THARAKA, May 8 – A looming food shortage in the country is threatening to degenerate if the government does not move quickly to stop the destruction of crops and vegetation being caused by army worms.
The latest threat to the food crops have been reported in three districts in the Mount Kenya region, posing a menace to hundreds of thousands of hectares of growing plants.
The worms, which reproduce and spread fast, have destroyed an estimated 30,000 hectares of maize in Kirinyaga district.
They were also marching through farms in Tharaka district in the Meru region and Mbeere district, which borders Kirinyaga.
Government workers on Wednesday started spraying farms in Kirinyaga and Tharaka in an effort to stop the worms from spreading to other areas.
Army worms are known to eat everything to the ground, leaving only bare earth in their wake. The green or black worms can destroy an entire lawn in just three days.
The invasion comes at a time when experts have warned that the country faces a crisis due to failed rains and the post-election violence, in which farms were left unattended.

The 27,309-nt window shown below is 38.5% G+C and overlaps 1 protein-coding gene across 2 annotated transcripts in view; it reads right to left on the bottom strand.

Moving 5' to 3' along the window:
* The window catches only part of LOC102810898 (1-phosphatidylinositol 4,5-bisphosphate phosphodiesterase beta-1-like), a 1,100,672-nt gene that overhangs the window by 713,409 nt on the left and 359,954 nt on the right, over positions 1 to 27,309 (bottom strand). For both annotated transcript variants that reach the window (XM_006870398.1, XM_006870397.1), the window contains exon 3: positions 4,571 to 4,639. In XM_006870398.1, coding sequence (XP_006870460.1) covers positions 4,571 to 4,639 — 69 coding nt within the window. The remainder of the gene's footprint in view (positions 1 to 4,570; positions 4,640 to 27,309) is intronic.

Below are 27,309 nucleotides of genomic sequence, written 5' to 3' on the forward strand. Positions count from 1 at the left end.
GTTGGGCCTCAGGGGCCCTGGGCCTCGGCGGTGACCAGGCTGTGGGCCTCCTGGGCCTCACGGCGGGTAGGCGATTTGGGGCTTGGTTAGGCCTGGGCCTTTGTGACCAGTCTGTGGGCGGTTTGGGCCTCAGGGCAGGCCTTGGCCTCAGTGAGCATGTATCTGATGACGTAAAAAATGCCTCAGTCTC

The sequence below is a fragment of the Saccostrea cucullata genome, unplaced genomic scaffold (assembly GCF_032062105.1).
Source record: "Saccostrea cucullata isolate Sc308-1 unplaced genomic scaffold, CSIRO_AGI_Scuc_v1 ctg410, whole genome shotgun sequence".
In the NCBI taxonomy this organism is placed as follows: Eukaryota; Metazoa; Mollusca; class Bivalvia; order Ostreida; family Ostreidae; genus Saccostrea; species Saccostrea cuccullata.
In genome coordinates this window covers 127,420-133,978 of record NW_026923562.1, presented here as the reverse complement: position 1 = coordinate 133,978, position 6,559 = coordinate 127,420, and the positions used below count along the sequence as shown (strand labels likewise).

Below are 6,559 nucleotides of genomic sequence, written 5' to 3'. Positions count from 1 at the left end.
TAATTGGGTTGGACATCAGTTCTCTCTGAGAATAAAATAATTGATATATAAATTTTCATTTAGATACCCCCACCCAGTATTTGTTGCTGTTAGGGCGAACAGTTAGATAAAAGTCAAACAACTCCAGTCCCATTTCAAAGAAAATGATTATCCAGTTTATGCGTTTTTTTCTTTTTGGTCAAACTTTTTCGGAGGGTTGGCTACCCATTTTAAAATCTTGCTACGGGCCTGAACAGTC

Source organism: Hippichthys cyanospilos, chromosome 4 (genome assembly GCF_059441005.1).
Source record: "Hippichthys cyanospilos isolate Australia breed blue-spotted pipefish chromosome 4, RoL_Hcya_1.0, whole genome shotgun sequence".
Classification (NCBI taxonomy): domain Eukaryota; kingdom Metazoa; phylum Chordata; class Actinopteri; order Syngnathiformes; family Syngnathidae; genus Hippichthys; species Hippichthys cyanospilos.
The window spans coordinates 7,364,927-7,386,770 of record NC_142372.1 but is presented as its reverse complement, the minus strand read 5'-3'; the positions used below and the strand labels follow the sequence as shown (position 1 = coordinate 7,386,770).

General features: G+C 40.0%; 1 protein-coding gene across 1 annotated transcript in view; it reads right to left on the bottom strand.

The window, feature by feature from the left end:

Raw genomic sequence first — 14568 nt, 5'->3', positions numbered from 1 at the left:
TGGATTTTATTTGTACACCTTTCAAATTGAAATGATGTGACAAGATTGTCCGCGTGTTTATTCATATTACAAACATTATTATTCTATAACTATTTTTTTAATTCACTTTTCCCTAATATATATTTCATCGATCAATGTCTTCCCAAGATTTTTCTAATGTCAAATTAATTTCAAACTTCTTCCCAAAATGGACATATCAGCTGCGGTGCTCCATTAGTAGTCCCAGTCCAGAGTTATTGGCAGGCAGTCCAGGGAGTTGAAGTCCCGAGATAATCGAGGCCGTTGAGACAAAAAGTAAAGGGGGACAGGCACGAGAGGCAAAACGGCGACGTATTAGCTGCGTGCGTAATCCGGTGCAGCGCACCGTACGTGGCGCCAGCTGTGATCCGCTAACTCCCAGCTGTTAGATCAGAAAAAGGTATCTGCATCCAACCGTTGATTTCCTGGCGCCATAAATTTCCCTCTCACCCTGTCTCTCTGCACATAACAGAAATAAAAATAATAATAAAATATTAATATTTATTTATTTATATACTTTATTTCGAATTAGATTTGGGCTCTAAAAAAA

Food prices have soared as a result.
In Tharaka, District Commissioner Wycliffe Ogalo said the worms had destroyed at least 200 hectares of sorghum, millet and pasture, particularly in Tharaka North Division.
They were first noticed in the area on April 30, he said, but added that ongoing spraying had ensured they would not spread further. The area borders the Meru National Park.
"We have put measures in place to ensure that these destructive worms do not spread all over the district. Our officers have moved in to control them with spray chemicals," said Ogalo.
Tharaka District is largely semi-arid and produces a variety of cereals, and farmers also keep livestock as their economic mainstay.
Kirinyaga District Agricultural Officer John Mumu appealed to farmers in the district to report any presence of the worms in their farms to avoid further destruction to crops.
He led a team of technicians from the Agriculture Ministry in spraying insecticides to contain the worms. The worms were in Ndia and Mwea divisions, but had also crossed over into Mbeere, which borders the area.
James Kariuki said he first noticed the black worms on his four-acre maize farm on Wednesday morning.
The worms appeared to be only targeting maize, which was recently planted, and grass.
Mumu assured farmers that the government had enough resources and would contain the situation.
Only last week a similar invasion was reported in Mandera District, where large tracts of grazing land were destroyed by insects, in this case locusts.